Game wardens track poacher's Facebook post


A Texas man has pleaded guilty to nine charges of possession of oversized reds, one charge of no saltwater fishing license, and one charge of exceeding the possession limit for red drum, according to Mike Cox with the Texas Parks and Wildlife Department.

“The investigation leading to the filing of charges against 30-year-old Luis Castro began with a Facebook post showing a man holding a large red drum with eight other oversize drum on display in the bed of a pickup truck,” said Cox. “The bag limit for redfish is three per day, and they must be between 20 and 28 inches. Only one redfish longer than that can be kept, and only with a properly completed redfish tag attached to it.”

Game wardens in Cameron County were contacted about the Facebook picture, which had originally been placed online by Castro’s brother. Accompanying the image was the comment “just for fun.”

Game wardens ended up receiving multiple complaints regarding the Facebook post. TPWD dispatchers and game wardens were able to review records that eventually resulted in the positive identification of Castro and his place of employment.

“On Nov. 6, game wardens interviewed Castro and obtained a signed written statement,” said Cox. “Five days later, Willacy County Justice of the Peace George Solis issued an arrest warrant for Castro and game wardens arrested him the same day. Following arraignment, he was released with a court date of Nov. 19.”

“Anglers on several social media sites were posting negative comments, and a day after the picture was originally posted, it was removed,” said Game Warden Maj. Alan Teague. “However, the picture had been saved by many anglers and reposted.”

“It was an obscene number of fish that you caught,” the judge said to the defendant. “We are all living paycheck to paycheck, but none of us are going hungry. It was completely unnecessary to take that many fish.”

Castro was fined $2,600, and an additional $2,645.91 will be assessed as part of the civil restitution.

Fishing safari out of Galveston boats big time numbers of tuna

On the most recent 36-hour run out of Galveston by a Williams party boat, the fishermen on board iced seven yellowfin tuna to 95 pounds, 88 blackfin tuna to 16 pounds and 317 vermilion snapper to 3 pounds.

“The offshore ride started after Capt. Johnny Williams exited the Galveston jetties and was indeed on the bumpy side,” reports Patrick Lemire. “The trip’s first stops for the 31 fishermen were over natural bottom structure about 70 miles south of Galveston. A couple of stops were made in 175 feet of water. … With the clock running and the vermilion snapper bite being on the slow side, a run to the deep water platform and its tuna fishing began.”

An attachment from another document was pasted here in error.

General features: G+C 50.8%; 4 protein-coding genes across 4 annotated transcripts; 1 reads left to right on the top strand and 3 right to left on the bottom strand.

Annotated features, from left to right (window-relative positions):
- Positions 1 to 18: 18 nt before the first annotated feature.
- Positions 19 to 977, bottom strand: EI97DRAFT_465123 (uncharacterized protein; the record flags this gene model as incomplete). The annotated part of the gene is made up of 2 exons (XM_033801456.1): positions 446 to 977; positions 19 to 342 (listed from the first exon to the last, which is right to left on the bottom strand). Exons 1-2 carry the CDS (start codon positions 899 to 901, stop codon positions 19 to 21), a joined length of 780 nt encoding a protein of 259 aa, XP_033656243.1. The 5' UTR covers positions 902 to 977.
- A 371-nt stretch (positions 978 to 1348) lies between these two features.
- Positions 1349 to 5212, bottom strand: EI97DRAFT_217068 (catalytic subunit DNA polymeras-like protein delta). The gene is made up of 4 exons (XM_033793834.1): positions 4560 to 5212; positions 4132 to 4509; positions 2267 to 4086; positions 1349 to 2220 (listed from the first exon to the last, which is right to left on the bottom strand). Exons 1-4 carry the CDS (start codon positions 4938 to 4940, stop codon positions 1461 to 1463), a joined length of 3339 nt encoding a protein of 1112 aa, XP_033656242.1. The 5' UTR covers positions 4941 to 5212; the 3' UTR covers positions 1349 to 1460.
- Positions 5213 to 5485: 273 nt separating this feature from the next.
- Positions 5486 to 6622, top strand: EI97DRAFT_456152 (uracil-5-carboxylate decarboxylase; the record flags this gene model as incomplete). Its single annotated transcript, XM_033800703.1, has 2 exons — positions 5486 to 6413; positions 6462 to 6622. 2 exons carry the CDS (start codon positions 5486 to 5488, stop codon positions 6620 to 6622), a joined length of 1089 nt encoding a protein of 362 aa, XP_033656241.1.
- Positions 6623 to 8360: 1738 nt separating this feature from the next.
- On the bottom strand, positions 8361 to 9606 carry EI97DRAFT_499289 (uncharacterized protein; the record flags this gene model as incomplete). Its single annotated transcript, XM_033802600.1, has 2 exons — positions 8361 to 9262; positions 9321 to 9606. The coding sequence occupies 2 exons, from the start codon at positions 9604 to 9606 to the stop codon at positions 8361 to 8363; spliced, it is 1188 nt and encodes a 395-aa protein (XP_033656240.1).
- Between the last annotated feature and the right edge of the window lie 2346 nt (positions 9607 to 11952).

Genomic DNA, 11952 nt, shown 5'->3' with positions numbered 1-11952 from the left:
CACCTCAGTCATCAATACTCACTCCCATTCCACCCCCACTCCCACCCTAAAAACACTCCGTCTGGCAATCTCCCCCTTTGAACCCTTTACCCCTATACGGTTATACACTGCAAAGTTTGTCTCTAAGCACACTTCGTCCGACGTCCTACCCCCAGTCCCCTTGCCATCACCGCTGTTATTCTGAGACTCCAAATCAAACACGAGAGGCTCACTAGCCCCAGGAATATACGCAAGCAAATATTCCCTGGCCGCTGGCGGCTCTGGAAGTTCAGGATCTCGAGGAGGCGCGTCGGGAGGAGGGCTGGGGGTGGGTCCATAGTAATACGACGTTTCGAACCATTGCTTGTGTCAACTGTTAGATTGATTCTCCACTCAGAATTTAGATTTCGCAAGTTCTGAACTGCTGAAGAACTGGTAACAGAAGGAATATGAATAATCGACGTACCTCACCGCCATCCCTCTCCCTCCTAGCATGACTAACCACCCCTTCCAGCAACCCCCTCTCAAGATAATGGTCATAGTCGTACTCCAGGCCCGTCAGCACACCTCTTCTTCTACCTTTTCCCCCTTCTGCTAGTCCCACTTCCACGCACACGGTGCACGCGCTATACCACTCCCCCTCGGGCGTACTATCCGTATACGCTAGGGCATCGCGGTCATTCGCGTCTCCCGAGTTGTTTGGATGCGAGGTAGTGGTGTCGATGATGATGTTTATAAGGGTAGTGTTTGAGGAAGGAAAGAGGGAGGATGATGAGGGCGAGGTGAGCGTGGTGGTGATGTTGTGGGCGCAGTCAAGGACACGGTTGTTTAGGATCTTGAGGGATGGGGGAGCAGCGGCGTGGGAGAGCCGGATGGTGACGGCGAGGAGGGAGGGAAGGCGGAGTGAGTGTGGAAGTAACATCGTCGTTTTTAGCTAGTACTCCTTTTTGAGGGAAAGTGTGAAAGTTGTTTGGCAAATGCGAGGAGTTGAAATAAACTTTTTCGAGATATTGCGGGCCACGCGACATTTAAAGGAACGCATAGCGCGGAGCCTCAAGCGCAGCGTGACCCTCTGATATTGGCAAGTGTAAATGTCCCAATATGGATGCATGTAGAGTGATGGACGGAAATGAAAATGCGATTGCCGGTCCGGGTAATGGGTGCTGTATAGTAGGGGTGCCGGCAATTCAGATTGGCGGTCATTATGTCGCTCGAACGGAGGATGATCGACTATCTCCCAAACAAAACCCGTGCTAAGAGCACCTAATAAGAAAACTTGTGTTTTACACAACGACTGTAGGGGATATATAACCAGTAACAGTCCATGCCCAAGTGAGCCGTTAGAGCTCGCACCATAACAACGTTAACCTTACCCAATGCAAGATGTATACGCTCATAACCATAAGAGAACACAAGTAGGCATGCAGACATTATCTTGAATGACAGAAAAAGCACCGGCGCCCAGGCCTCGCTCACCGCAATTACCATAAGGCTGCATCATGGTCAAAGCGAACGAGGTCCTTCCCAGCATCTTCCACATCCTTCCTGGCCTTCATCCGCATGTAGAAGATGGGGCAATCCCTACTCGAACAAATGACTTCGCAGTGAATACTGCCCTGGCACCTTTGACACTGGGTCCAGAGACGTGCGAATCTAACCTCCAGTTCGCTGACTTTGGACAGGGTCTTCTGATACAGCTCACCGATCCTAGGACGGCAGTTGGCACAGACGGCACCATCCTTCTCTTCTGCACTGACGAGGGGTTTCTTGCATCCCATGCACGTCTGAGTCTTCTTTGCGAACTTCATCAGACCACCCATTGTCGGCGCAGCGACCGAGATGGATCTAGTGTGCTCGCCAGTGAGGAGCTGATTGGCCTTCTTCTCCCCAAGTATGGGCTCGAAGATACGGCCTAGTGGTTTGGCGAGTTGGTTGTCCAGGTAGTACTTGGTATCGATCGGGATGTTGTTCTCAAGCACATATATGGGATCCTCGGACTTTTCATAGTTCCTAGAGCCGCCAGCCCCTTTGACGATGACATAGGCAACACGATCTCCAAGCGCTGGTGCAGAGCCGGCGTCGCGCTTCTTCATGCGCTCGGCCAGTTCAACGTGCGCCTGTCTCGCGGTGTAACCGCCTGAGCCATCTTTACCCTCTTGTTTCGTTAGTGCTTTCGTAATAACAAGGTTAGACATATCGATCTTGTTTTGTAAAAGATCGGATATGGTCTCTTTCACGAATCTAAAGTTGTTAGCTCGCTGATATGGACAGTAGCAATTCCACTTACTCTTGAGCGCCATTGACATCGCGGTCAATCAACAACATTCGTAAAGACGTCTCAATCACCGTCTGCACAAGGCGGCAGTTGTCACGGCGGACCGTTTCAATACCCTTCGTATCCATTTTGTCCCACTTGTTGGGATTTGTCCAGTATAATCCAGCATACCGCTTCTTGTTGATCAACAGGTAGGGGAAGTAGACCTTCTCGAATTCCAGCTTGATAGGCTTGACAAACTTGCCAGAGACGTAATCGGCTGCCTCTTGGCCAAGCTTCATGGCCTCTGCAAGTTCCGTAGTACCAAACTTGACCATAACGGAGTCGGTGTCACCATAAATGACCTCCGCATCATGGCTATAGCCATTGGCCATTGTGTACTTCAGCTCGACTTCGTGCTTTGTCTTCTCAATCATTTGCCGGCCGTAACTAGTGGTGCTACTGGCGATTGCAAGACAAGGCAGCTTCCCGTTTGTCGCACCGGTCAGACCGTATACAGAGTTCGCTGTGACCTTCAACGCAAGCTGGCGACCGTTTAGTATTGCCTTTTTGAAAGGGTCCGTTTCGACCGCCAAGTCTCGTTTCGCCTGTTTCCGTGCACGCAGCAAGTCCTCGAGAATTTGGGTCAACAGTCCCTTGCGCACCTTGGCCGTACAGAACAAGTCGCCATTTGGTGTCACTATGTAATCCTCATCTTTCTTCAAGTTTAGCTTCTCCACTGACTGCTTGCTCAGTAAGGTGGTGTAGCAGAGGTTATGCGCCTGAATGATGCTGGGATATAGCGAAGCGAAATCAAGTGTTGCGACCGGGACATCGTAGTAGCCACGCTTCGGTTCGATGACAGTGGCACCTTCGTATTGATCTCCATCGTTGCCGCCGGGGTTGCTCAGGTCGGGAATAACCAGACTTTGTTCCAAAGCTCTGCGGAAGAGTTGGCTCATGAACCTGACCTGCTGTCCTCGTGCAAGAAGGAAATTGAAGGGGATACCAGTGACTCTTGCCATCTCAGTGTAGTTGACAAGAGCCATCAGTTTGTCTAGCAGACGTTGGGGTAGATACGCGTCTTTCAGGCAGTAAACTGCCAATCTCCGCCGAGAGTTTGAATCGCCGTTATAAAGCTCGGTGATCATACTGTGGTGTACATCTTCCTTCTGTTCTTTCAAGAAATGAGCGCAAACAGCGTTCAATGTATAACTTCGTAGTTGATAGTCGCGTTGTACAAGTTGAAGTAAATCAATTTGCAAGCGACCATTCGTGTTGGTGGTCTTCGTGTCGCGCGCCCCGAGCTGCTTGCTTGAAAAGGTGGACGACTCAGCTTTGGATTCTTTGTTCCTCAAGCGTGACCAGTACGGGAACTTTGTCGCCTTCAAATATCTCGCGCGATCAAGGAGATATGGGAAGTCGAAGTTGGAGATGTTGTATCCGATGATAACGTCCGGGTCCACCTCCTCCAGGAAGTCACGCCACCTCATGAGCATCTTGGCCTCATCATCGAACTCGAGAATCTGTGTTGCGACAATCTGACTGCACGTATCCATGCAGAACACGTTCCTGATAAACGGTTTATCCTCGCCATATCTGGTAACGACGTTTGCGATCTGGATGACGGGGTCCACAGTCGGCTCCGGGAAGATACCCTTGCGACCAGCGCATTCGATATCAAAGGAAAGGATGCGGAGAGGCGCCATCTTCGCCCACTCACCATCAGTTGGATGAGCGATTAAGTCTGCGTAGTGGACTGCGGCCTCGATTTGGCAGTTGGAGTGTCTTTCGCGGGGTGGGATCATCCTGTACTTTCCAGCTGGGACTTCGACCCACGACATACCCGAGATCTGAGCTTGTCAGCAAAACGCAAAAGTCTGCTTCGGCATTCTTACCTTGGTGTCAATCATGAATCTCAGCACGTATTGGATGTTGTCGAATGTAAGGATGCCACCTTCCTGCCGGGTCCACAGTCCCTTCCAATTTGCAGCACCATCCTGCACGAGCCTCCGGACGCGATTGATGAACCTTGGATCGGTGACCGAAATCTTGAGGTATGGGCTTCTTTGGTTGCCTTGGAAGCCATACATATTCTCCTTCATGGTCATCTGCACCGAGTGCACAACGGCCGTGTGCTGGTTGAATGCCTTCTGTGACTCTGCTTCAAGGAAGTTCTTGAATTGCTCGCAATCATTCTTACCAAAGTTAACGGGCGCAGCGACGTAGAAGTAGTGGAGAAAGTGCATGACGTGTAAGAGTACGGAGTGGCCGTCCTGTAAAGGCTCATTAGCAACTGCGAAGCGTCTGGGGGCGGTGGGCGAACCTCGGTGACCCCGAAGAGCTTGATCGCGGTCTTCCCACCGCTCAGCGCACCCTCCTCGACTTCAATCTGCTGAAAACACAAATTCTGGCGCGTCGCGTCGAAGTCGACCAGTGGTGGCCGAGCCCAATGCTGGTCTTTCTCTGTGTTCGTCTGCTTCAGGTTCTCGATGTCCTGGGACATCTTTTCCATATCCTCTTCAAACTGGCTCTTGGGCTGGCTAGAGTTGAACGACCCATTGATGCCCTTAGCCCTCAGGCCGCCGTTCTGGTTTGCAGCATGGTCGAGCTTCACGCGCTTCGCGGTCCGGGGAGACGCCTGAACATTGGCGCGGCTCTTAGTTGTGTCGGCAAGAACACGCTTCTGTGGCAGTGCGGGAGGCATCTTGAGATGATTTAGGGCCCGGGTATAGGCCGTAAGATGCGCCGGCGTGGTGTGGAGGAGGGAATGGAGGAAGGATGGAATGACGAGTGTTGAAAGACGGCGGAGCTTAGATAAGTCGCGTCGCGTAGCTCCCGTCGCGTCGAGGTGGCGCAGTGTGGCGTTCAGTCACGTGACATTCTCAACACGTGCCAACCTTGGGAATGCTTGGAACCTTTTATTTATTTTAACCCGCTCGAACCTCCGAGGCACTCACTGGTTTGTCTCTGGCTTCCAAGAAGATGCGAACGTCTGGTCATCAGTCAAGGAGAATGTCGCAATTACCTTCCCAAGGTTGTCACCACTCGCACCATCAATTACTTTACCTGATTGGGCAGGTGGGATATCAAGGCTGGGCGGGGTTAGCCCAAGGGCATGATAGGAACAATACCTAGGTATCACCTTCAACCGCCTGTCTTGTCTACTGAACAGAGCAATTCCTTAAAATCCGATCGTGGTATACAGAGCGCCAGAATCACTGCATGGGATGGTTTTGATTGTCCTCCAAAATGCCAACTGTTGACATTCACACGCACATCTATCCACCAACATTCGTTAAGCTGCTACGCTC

The first platform fished during the late evening to overnight period was the Boom Vang Spar Platform about 117 miles south of Galveston in 3,450 feet of water. Numerous drifts were made and while blackfin tuna were being caught, it was slower than expected.

“At about midnight, Capt. Williams decided to make a move to a nearby ‘floater’ drill platform,” says Lemire. “After a run of about 8 miles to the east, they were at a rig called Ensco 8506, and blackfin and yellowfin tuna were on a big feed. Most hit either chrome diamond jigs or long and slim Speed Jigs. A 70 pounder was taken on a Speed Jig at about 200 feet deep. The tuna highlight of the trip came just before sunrise when a yellowfin weighing 95 pounds was caught.”

After leaving the floater on Sunday morning, they fished over rocky bottom structure in about 200 feet of water 73 miles south of Galveston. Vermilion snapper, grouper and assorted other bottom species were caught.

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Recent films boost popularity of archery

Films like the “The Hunger Games,” “Catching Fire” and “The Hobbit” have helped spark a wave of renewed interest in the recreational sport of archery, according to the Texas Parks and Wildlife Department.

Since the movies began incorporating the sport with their characters, the popularity of archery has grown.

The beauty of archery is that it can be done anywhere and there is more than one way to get involved. Archery ranges are available around the state and many host beginner’s lessons.

Before heading to the archery shop, be sure to know whether you would like to do target shooting, hunting or bow-fishing. The recommended equipment will vary depending on what it will be used for. For information about equipment, be sure to read the Texas Parks and Wildlife magazine article “Young Robin Hoods” to help choose the proper gear.